05/25/16

Jumpstart 2015: The vantage point

Vantage point.

I am often asked about my favourite experience at UBC; by now I have figured that it is no coincidence that my mind flashes back to the August in the summer of 2015. Not only do I remember it as a very rejuvenating experience, I recall it to be high up on my list of the most “efficient” periods of my UBC life. August is the time when the first groups of new students arrive at UBC through the jumpstart orientations program. Having failed to make it in time for my own jumpstart in my first year, I was strongly motivated to support other new international students in ways that I was not lucky enough to experience. This is an opportunity that was proffered to me when I was chosen to be an orientations leader (O.L) for the 2015 Jumpstart orientations program.

Kitsilano

With my learning community at Kitsilano.

My roles were centered on co-facilitating orientation for new international students through academic, social and holistic immersion programs. Under the supervision of senior Jumpstart staff, I was part of a closely knit team of over fifty orientations leaders in Totem Park (and over 100 in all residences). My experiences could have easily been limited to the (“job”) roles described above – not to say that they were not cardinal – but there were so many unforeseen pieces of being an orientation leader. There was something exhilarating about being in a position to contribute to the lives of other students here at UBC. I always knew I wanted to find a vantage point to be a positive part of other people’s stories and the jumpstart program turned out to be perfect for this. The connections that I made with the faculty fellows and first year students within my learning community also supported me to grow in leadership and interpersonal relations. Despite following a model for professional relationships, some of these students have turned out to be friends that I have kept in touch with even beyond the two week period.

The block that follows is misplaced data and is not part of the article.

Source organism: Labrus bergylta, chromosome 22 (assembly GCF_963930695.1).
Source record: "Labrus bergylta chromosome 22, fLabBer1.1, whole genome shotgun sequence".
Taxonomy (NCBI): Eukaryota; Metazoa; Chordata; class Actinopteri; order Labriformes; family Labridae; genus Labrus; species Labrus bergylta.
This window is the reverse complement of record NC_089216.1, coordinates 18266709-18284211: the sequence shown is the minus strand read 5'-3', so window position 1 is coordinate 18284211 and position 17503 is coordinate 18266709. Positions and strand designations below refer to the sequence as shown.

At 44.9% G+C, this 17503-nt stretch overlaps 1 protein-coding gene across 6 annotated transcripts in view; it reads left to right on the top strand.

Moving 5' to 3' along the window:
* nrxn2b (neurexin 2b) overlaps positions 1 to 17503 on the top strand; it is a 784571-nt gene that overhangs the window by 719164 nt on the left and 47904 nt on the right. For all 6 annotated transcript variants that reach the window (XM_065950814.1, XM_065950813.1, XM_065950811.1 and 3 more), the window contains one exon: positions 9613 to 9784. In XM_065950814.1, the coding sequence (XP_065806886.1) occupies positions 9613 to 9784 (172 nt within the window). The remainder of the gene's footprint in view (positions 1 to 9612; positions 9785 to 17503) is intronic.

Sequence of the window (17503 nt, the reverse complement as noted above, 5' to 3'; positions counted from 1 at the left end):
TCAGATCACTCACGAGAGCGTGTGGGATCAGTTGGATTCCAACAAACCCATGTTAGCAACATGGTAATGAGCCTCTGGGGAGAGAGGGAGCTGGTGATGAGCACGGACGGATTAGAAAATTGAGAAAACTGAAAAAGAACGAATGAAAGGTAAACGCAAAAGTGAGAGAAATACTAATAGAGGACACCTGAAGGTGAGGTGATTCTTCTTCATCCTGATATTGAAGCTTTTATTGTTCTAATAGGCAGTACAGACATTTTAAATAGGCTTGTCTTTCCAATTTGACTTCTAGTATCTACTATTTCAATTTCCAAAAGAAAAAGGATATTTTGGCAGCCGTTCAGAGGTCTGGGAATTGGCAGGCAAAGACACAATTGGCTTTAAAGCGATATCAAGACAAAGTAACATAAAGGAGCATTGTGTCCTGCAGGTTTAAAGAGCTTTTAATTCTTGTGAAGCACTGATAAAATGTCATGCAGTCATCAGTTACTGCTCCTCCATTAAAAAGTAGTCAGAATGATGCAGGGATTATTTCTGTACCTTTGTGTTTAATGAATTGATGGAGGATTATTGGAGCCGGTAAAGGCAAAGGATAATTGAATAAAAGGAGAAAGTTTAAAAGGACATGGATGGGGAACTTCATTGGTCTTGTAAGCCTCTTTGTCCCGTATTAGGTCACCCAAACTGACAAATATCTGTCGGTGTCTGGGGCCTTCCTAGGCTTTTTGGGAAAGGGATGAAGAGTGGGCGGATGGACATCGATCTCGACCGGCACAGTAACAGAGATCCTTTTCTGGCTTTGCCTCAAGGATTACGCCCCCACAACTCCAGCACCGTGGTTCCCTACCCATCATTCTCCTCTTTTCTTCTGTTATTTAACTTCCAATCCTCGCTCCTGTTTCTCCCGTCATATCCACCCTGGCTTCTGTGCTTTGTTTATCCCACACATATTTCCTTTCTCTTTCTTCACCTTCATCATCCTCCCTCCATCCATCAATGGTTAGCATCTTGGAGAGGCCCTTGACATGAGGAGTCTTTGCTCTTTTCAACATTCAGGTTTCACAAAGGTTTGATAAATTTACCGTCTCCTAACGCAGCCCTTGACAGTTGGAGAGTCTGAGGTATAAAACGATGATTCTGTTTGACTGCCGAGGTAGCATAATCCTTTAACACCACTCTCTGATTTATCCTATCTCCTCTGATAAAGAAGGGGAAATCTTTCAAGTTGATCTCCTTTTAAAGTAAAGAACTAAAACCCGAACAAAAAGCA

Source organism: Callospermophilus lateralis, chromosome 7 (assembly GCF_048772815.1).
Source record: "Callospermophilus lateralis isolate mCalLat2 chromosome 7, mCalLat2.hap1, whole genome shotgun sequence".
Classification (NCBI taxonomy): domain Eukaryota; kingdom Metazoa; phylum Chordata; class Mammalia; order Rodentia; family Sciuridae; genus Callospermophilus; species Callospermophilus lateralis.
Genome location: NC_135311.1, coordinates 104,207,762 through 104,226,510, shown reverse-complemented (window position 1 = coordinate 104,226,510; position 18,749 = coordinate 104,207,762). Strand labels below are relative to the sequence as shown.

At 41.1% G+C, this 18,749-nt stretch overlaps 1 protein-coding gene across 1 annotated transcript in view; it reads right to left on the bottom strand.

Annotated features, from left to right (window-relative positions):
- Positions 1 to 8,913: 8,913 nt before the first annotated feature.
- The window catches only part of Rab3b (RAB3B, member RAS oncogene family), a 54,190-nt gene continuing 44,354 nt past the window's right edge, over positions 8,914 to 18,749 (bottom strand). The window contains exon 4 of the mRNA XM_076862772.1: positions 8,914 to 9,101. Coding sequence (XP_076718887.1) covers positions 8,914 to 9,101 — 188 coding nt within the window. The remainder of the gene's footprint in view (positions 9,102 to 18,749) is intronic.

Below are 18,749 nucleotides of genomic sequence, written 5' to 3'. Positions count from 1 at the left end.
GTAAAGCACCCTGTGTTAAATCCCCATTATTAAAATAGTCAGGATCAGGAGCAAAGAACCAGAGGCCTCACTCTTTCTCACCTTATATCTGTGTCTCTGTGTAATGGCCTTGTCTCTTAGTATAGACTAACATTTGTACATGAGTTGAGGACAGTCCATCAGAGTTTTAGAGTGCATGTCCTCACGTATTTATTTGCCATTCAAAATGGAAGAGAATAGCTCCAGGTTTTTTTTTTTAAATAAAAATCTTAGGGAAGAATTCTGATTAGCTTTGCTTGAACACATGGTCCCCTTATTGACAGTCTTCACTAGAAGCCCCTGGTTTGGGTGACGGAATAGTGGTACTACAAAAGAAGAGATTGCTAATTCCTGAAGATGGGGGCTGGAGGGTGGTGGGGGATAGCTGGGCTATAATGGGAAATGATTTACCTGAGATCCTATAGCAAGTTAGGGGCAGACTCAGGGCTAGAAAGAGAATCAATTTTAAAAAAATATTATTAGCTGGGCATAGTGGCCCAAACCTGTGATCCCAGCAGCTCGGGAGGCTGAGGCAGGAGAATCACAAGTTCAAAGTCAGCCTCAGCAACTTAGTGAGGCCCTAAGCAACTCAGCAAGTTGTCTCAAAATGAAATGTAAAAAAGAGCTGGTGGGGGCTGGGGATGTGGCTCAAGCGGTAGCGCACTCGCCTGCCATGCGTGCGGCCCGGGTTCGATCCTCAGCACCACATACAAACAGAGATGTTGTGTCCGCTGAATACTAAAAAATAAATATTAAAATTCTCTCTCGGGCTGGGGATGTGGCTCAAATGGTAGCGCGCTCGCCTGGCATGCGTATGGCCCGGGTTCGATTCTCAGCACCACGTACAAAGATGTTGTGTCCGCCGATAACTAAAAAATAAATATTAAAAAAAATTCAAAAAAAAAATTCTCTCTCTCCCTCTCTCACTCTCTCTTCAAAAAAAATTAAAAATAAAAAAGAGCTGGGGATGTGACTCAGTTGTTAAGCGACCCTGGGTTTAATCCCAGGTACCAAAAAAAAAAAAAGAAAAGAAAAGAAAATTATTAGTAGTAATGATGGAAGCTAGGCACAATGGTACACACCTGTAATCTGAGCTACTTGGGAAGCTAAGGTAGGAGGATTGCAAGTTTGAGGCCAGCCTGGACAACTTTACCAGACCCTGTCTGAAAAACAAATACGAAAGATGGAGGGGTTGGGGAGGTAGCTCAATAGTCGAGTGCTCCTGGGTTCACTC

TT

-With Cindy Shan, my partner O.L.

Closer to my heart however were the experiences I had with other orientation leaders. Having spent a slightly longer time training and meeting daily with this highly motivated group of individuals, I developed very supportive social and professional relationships with many of my colleagues. Since Jumpstart was my first involvement in student development, I was conscious of the fact that I would need support along the way. The sense of community that the team cultivated transcended the support I expected and augmented the energy and impact that I had during the program (and that the program had on me). In many ways, I stepped out of my comfort zone and I still recognize this as a turning point in several aspects of my character and ways of relating to other people. The program required a lot of time and energy, yet also gave a lot of exuberance in return so it was possible to keep

squad

With my O.L squad.

going on from early mornings to late nights. This was to lead to the “Jumpstart hangover” after the three weeks but it was worth every bit of the effort that was put into it. In this same spirit, I developed a good partnership with my Learning community partner (orientation leader) and together we took a step beyond our assigned times to ensure that our learning community created bonds that would last beyond. To this day, I am glad to see students from my learning community that keep in touch and support each other even beyond their first year. It is this “seed” of cohesion that drew me into this role of building community – and spawns the feelings of accomplishment that I attach to my experiences.

 

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With learning community at Beaty Biodiversity museum

My August experience was perhaps a salient personal reflection of efficiency because I was involved in a few other capacities around campus. In this spate of progress, I was accepted into my first role in research at the Chan Yeung Center for Occupational and Environmental respiratory Disease, and also co-organized the 2015 clubs orientation for the Science Undergraduate Society (as the 2015-2016 Clubs Commissioner). I would like to think that I was fairly successful in all the capacities I was involved in at the time. Being part of a warm community in Jumpstart, a driven collaborative network in the Science Undergraduate Society and fundamental scientific (clinical) research merges into one salient memory that has been irrevocably etched in my mind.